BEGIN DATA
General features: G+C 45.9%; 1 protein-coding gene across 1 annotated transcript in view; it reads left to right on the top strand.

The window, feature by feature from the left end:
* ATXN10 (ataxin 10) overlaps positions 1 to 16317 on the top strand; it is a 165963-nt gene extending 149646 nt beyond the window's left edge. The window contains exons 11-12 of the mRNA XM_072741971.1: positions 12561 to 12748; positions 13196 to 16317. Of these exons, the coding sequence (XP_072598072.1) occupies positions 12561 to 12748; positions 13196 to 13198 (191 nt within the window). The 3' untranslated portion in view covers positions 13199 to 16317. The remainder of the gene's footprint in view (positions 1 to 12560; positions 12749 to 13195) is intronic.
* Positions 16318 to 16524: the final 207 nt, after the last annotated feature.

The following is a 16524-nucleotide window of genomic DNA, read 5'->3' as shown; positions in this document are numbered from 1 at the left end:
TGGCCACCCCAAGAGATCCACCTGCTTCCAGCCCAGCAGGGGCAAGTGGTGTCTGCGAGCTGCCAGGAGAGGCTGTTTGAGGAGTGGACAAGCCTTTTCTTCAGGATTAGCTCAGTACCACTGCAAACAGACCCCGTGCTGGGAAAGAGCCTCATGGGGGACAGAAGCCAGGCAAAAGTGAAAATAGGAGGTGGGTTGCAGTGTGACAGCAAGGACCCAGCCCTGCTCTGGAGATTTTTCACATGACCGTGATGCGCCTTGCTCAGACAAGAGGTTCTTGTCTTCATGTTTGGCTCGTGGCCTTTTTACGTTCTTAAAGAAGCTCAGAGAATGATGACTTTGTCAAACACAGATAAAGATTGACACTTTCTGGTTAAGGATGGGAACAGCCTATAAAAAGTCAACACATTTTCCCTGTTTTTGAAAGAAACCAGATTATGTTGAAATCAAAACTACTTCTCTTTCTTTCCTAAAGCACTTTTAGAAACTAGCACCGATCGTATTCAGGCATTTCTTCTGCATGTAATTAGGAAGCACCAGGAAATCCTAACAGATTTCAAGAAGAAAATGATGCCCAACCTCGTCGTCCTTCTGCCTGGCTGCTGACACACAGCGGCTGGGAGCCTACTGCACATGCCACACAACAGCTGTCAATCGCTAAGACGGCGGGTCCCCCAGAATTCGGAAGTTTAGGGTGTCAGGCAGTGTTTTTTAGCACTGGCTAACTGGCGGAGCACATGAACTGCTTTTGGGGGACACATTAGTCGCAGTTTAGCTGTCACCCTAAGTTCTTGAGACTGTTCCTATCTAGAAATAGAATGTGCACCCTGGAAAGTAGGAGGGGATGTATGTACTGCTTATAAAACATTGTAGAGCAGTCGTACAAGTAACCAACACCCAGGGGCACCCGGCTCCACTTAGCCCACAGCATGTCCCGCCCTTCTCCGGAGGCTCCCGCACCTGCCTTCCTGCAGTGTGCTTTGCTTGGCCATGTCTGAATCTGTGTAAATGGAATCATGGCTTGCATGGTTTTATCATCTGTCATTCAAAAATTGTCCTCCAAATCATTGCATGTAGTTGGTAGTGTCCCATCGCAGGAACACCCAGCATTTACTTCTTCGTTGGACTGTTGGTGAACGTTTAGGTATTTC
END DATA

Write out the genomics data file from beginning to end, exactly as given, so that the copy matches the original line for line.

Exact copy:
General features: G+C 45.9%; 1 protein-coding gene across 1 annotated transcript in view; it reads left to right on the top strand.

The window, feature by feature from the left end:
* ATXN10 (ataxin 10) overlaps positions 1 to 16317 on the top strand; it is a 165963-nt gene extending 149646 nt beyond the window's left edge. The window contains exons 11-12 of the mRNA XM_072741971.1: positions 12561 to 12748; positions 13196 to 16317. Of these exons, the coding sequence (XP_072598072.1) occupies positions 12561 to 12748; positions 13196 to 13198 (191 nt within the window). The 3' untranslated portion in view covers positions 13199 to 16317. The remainder of the gene's footprint in view (positions 1 to 12560; positions 12749 to 13195) is intronic.
* Positions 16318 to 16524: the final 207 nt, after the last annotated feature.

The following is a 16524-nucleotide window of genomic DNA, read 5'->3' as shown; positions in this document are numbered from 1 at the left end:
TGGCCACCCCAAGAGATCCACCTGCTTCCAGCCCAGCAGGGGCAAGTGGTGTCTGCGAGCTGCCAGGAGAGGCTGTTTGAGGAGTGGACAAGCCTTTTCTTCAGGATTAGCTCAGTACCACTGCAAACAGACCCCGTGCTGGGAAAGAGCCTCATGGGGGACAGAAGCCAGGCAAAAGTGAAAATAGGAGGTGGGTTGCAGTGTGACAGCAAGGACCCAGCCCTGCTCTGGAGATTTTTCACATGACCGTGATGCGCCTTGCTCAGACAAGAGGTTCTTGTCTTCATGTTTGGCTCGTGGCCTTTTTACGTTCTTAAAGAAGCTCAGAGAATGATGACTTTGTCAAACACAGATAAAGATTGACACTTTCTGGTTAAGGATGGGAACAGCCTATAAAAAGTCAACACATTTTCCCTGTTTTTGAAAGAAACCAGATTATGTTGAAATCAAAACTACTTCTCTTTCTTTCCTAAAGCACTTTTAGAAACTAGCACCGATCGTATTCAGGCATTTCTTCTGCATGTAATTAGGAAGCACCAGGAAATCCTAACAGATTTCAAGAAGAAAATGATGCCCAACCTCGTCGTCCTTCTGCCTGGCTGCTGACACACAGCGGCTGGGAGCCTACTGCACATGCCACACAACAGCTGTCAATCGCTAAGACGGCGGGTCCCCCAGAATTCGGAAGTTTAGGGTGTCAGGCAGTGTTTTTTAGCACTGGCTAACTGGCGGAGCACATGAACTGCTTTTGGGGGACACATTAGTCGCAGTTTAGCTGTCACCCTAAGTTCTTGAGACTGTTCCTATCTAGAAATAGAATGTGCACCCTGGAAAGTAGGAGGGGATGTATGTACTGCTTATAAAACATTGTAGAGCAGTCGTACAAGTAACCAACACCCAGGGGCACCCGGCTCCACTTAGCCCACAGCATGTCCCGCCCTTCTCCGGAGGCTCCCGCACCTGCCTTCCTGCAGTGTGCTTTGCTTGGCCATGTCTGAATCTGTGTAAATGGAATCATGGCTTGCATGGTTTTATCATCTGTCATTCAAAAATTGTCCTCCAAATCATTGCATGTAGTTGGTAGTGTCCCATCGCAGGAACACCCAGCATTTACTTCTTCGTTGGACTGTTGGTGAACGTTTAGGTATTTC